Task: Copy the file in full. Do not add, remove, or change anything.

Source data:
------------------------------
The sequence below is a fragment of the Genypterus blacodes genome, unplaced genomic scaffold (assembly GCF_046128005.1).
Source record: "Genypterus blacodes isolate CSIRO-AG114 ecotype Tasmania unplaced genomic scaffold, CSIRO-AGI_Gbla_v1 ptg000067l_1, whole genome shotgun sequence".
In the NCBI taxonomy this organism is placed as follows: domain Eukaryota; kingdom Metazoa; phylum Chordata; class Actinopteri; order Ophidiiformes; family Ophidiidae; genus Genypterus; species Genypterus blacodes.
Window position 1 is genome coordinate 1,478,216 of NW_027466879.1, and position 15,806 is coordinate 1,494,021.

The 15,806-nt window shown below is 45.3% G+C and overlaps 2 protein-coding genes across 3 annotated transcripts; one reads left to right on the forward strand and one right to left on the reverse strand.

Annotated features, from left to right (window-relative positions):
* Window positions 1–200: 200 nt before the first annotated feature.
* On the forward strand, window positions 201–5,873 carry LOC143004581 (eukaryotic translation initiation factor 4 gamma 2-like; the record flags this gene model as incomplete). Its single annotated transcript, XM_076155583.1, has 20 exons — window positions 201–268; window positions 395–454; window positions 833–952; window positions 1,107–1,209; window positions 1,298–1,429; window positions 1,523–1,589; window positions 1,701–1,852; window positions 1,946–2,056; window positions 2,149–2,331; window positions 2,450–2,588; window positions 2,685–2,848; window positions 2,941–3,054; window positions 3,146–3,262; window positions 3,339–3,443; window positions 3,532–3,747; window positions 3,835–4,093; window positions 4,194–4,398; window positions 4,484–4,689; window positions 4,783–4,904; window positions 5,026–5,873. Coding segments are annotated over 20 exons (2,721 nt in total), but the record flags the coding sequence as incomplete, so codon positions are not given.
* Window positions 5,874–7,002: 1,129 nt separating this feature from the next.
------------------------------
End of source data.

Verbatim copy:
The sequence below is a fragment of the Genypterus blacodes genome, unplaced genomic scaffold (assembly GCF_046128005.1).
Source record: "Genypterus blacodes isolate CSIRO-AG114 ecotype Tasmania unplaced genomic scaffold, CSIRO-AGI_Gbla_v1 ptg000067l_1, whole genome shotgun sequence".
In the NCBI taxonomy this organism is placed as follows: domain Eukaryota; kingdom Metazoa; phylum Chordata; class Actinopteri; order Ophidiiformes; family Ophidiidae; genus Genypterus; species Genypterus blacodes.
Window position 1 is genome coordinate 1,478,216 of NW_027466879.1, and position 15,806 is coordinate 1,494,021.

The 15,806-nt window shown below is 45.3% G+C and overlaps 2 protein-coding genes across 3 annotated transcripts; one reads left to right on the forward strand and one right to left on the reverse strand.

Annotated features, from left to right (window-relative positions):
* Window positions 1–200: 200 nt before the first annotated feature.
* On the forward strand, window positions 201–5,873 carry LOC143004581 (eukaryotic translation initiation factor 4 gamma 2-like; the record flags this gene model as incomplete). Its single annotated transcript, XM_076155583.1, has 20 exons — window positions 201–268; window positions 395–454; window positions 833–952; window positions 1,107–1,209; window positions 1,298–1,429; window positions 1,523–1,589; window positions 1,701–1,852; window positions 1,946–2,056; window positions 2,149–2,331; window positions 2,450–2,588; window positions 2,685–2,848; window positions 2,941–3,054; window positions 3,146–3,262; window positions 3,339–3,443; window positions 3,532–3,747; window positions 3,835–4,093; window positions 4,194–4,398; window positions 4,484–4,689; window positions 4,783–4,904; window positions 5,026–5,873. Coding segments are annotated over 20 exons (2,721 nt in total), but the record flags the coding sequence as incomplete, so codon positions are not given.
* Window positions 5,874–7,002: 1,129 nt separating this feature from the next.